Paul Hsieh. “Mandatory Health Insurance: Wrong for Massachusetts, Wrong for America”. The Objective Standard. Fall 2008: “Insurance is a financial service created by businessmen that enables customers to voluntarily share the risks of expensive but rare adverse events, such as serious accidents or illnesses. Customers pay premiums to the insurer; in exchange, they receive payments from the insurer, according to contractually agreed-upon conditions, if a covered adverse event occurs. As with any commodity, insurers voluntarily sell and customers voluntarily purchase this service because each party judges the exchange to be to his benefit.
In order to create a service that would be of value to customers, an insurer must think and plan long-range. He must carefully analyze the likelihoods and costs of these adverse events. He must calculate the proper prices to charge customers in exchange for the promised payments. And he must set these prices at levels that enable him to make a profit while still offering a value to customers. Thus, if the insurer is to provide insurance, he must be left free to think and run his business according to his own judgment.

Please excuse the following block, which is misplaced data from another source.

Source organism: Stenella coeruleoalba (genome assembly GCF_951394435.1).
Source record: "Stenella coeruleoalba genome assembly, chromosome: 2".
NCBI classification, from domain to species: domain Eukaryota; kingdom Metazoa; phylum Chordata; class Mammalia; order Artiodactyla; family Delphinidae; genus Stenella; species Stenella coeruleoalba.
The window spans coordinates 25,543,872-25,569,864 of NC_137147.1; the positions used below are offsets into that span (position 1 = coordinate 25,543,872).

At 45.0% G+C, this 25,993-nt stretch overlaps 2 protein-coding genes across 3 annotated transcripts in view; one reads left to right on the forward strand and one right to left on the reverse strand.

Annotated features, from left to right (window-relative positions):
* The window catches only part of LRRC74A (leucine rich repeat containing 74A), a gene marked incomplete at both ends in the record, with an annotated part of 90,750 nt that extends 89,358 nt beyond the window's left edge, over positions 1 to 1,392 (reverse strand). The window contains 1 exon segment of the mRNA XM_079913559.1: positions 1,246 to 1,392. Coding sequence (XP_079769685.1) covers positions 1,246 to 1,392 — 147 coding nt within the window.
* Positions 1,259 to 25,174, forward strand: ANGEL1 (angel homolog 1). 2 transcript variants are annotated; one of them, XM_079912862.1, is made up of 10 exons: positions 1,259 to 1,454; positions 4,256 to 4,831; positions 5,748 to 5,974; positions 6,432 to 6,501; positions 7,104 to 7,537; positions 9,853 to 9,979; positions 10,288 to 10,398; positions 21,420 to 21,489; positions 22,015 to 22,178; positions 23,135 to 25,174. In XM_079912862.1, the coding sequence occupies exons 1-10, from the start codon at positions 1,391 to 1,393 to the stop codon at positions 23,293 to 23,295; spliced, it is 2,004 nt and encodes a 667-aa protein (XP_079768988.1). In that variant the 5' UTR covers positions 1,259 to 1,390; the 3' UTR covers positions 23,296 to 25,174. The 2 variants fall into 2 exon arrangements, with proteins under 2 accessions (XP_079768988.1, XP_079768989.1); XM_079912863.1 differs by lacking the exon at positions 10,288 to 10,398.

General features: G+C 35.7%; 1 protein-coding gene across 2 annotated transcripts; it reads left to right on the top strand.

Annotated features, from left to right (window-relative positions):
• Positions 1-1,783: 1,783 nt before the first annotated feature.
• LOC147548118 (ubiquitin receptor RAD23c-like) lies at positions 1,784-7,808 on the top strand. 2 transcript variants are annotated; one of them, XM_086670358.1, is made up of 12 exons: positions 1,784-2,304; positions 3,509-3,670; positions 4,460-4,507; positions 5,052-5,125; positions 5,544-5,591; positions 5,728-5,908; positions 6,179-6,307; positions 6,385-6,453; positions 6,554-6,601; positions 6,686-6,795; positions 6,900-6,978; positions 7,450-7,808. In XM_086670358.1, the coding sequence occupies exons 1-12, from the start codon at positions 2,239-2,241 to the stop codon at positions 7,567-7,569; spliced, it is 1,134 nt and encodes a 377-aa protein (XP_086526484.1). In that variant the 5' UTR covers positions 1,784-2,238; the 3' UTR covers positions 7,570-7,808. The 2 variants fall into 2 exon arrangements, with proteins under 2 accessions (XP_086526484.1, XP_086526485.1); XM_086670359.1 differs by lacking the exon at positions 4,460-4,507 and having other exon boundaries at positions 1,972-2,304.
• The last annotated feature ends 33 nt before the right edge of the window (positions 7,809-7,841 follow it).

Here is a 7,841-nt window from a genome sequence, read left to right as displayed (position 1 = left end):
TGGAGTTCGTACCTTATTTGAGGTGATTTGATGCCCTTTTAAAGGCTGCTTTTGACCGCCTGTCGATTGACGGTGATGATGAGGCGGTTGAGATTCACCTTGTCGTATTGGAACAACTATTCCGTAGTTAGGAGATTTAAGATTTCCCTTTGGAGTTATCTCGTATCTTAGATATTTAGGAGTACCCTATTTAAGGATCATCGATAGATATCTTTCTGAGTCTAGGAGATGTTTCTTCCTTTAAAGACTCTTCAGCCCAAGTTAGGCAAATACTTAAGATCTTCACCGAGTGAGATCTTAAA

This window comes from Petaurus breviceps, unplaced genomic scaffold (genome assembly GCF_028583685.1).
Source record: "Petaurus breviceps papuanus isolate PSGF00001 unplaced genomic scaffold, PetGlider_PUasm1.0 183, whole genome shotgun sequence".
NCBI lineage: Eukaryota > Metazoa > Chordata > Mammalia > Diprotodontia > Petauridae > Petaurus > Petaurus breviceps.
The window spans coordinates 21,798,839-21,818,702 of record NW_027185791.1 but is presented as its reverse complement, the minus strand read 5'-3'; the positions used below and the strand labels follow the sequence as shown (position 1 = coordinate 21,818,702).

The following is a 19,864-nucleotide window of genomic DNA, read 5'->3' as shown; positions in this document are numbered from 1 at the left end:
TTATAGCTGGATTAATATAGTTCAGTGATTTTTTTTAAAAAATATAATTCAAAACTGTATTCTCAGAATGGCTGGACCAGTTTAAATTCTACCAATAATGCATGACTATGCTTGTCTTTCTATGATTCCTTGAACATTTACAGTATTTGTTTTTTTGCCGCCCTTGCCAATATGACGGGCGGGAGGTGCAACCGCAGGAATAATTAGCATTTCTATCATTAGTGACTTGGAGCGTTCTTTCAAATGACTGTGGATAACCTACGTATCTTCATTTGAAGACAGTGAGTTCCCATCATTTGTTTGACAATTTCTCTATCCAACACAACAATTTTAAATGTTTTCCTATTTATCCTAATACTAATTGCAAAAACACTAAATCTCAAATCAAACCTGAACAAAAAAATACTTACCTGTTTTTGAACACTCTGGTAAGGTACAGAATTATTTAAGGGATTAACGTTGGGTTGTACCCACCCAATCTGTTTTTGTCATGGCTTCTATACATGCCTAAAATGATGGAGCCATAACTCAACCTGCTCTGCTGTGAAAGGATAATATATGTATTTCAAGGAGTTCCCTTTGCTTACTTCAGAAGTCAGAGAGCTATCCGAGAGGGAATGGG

Similarly, for a customer to determine whether he should purchase insurance, and if so, which policy he should purchase, he must think and act on his own judgment. He must consider the full context of his needs, conditions, behaviors, future plans, and financial situation. If he is to make a sound decision about his insurance needs—which only he can have sufficient knowledge to make—then he too must be left free to think and act as he sees fit.
Mandatory insurance violates the rights of insurers and individuals to act on their own judgment.
A right is a legitimate freedom of action—a freedom of action necessary for the maintenance and furtherance of human life. The right to act on one’s judgment—which means, the right to act on one’s basic means of survival—is one’s basic right. Mandatory insurance violates this right by forcing insurers to sell and customers to purchase insurance on terms and prices dictated not by their own judgment, but by government decree, thus destroying the very conditions that make insurance a value. This is what has caused the disastrous economic consequences in Massachusetts.”